Mozilla rampages over a lack of browser choice




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Mozilla has taken aim at Apple, Google, and Microsoft, declaring in a report that operating systems make it too hard for other browsers, such as Firefox, to be used on the platforms they control.

Firefox lags far behind most other browsers in the world, with it used by 7.4% of desktop users and 3.16 of overall browser usage according to Statcounter. In a report published by Mozilla, platform owners including Apple are claimed to make it too difficult for rivals to persuade users to try out other browsers available on the market.

The report, “Five Walled Gardens: Why Browsers are Essential to the Internet and How Operating Systems are Holding Them Back,” offers that competition is needed to advance innovation, privacy, and security, and that Apple’s Safari, Google Chrome, and Microsoft Edge are just too dominant. In part, this is down to the operating systems doing a lot to lock in users to the parent company’s choice of browser.

Mozilla makes the additional point in that the only large browser engine producers are Apple for WebKit, Google’s Chromium Blink, and Mozilla’s Gecko. With Apple focusing on its own platforms for WebKit, Chromium Blink has become the most-used engine, including being used by Edge, Brave, Opera, and other browsers.

The 66-page document asserts that operating systems make it “difficult or impossible for a consumer to switch browsers,” and they do so by various means. This includes “inhibiting independent app discovery” by setting the company’s own browser as the default and in prime position on the home screen or dock.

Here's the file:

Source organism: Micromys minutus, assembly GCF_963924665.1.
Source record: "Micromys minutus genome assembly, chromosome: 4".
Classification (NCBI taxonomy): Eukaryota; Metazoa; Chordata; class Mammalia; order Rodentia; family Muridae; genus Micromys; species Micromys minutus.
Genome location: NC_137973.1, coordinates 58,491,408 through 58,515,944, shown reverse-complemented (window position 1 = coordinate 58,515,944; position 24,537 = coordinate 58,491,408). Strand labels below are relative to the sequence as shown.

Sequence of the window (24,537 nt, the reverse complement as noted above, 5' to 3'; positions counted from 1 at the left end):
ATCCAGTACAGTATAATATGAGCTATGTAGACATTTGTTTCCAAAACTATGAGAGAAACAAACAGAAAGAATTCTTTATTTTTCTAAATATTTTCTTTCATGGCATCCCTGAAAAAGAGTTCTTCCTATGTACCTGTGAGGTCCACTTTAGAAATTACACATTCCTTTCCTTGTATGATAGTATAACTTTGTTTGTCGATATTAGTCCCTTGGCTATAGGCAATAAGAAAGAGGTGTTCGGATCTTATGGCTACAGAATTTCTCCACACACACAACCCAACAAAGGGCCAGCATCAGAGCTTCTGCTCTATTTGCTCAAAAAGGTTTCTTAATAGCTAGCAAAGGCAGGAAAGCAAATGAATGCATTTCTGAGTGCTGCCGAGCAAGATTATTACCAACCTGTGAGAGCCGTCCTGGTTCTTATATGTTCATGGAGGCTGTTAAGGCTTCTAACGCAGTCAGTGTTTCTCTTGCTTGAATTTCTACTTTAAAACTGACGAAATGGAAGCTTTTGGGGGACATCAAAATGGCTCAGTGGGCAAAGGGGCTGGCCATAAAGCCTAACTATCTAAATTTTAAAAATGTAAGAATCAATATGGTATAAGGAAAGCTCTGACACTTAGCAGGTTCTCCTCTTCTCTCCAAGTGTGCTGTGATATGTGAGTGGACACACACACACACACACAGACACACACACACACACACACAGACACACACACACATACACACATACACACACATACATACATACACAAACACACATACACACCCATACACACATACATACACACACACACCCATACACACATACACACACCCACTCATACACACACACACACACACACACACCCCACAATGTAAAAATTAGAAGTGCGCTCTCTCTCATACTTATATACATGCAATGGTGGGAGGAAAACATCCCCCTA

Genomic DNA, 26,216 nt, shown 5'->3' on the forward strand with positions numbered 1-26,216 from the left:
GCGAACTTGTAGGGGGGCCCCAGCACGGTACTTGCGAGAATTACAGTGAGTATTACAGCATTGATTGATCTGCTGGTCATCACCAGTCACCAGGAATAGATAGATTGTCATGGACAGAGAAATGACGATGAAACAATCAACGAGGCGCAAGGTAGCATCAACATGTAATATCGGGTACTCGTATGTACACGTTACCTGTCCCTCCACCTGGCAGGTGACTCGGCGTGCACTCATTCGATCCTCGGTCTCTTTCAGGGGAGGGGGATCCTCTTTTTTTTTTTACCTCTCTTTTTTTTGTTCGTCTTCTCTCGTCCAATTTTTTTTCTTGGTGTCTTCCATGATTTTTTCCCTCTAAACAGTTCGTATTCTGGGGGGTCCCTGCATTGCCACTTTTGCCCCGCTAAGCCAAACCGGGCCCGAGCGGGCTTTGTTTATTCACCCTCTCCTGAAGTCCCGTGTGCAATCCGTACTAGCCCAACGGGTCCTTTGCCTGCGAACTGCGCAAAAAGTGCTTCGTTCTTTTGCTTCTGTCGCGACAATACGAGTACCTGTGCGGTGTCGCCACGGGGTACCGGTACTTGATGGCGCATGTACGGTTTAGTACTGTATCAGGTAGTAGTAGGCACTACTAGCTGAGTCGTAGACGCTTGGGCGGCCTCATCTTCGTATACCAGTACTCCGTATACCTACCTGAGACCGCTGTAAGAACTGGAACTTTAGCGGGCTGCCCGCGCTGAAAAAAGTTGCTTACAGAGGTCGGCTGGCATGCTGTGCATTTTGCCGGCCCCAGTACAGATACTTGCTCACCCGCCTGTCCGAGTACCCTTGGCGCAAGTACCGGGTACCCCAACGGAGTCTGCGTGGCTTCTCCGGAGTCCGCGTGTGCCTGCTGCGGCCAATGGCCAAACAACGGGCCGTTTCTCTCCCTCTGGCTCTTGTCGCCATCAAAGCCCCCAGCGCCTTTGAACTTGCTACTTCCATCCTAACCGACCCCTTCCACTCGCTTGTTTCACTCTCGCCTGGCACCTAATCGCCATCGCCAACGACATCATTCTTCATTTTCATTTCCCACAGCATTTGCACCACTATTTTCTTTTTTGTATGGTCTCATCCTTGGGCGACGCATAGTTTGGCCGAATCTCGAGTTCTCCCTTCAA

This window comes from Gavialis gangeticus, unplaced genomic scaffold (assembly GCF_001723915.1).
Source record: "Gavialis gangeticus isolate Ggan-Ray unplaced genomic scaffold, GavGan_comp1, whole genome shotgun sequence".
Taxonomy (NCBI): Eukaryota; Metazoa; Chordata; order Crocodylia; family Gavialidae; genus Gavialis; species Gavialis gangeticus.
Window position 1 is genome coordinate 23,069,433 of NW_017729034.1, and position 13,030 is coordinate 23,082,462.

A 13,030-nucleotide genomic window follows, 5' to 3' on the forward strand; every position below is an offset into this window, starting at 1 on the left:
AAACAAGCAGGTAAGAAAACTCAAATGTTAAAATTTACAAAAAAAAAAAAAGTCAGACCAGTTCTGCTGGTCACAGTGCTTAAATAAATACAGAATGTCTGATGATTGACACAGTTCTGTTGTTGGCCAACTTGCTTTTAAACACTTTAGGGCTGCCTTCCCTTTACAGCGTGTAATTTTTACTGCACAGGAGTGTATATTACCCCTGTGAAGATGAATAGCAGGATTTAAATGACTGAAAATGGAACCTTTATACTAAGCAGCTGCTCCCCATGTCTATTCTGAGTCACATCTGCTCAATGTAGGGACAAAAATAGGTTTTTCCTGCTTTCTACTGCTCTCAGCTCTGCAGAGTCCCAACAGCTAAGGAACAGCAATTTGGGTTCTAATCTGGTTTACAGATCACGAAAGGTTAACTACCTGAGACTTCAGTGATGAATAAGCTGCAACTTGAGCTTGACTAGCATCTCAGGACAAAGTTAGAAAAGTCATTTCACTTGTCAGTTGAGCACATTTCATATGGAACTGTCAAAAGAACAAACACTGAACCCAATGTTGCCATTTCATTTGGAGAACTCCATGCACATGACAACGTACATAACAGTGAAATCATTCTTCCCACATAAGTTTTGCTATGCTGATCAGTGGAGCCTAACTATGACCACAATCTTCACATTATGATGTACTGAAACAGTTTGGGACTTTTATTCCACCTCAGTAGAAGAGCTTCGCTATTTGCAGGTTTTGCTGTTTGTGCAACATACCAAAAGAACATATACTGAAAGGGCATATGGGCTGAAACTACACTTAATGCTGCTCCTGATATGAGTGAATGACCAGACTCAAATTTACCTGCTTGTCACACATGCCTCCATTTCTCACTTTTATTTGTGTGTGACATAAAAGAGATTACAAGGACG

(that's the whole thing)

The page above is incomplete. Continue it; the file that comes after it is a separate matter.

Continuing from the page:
Curiously, Mozilla also complains about a lack of discovery in voice assistants like Siri, a feature that wouldn’t usually rely on displaying a browser screen for the majority of audio-based interactions.

There are also issues in “prohibiting independent app adoption” by making it difficult to remove the existing default browser in place of using another. In cases where another browser is selected, Mozilla also claims that an operating system overriding the user’s choice and opening the original default is “even more egregious than prohibiting rival software adoption.”

Mozilla also warns of commercial practices aimed at independent firms, such as restrictive contracts that tie browser to operating systems and liming the preinstallation of alternatives. This is in reference to concepts such as Google’s arrangement with phone vendors to allow the Play Store to be usable.

Restrictive App Store policies are also attacked, such as Apple’s ban on alternative browser engines than WebKit. Mozilla does acknowledge that regulators are stepping up to combat such anti-competitive behaviors, but also that they have “yet to take action.”

“As these companies have so far failed to do better, regulators, policymakers and lawmakers have spent considerable time and resources investigating digital markets,” the report concludes. “They should therefore be in a good position to recognize the importance of browser competition and to act to prevent further harm to consumers from continued inaction and competitive stagnation.”

“We call on them to enforce the laws which already exist and the laws and regulations which will soon come into force. And where existing laws and regulations are lacking, we call for them to be introduced and their importance for the future of the internet to be highlighted.”



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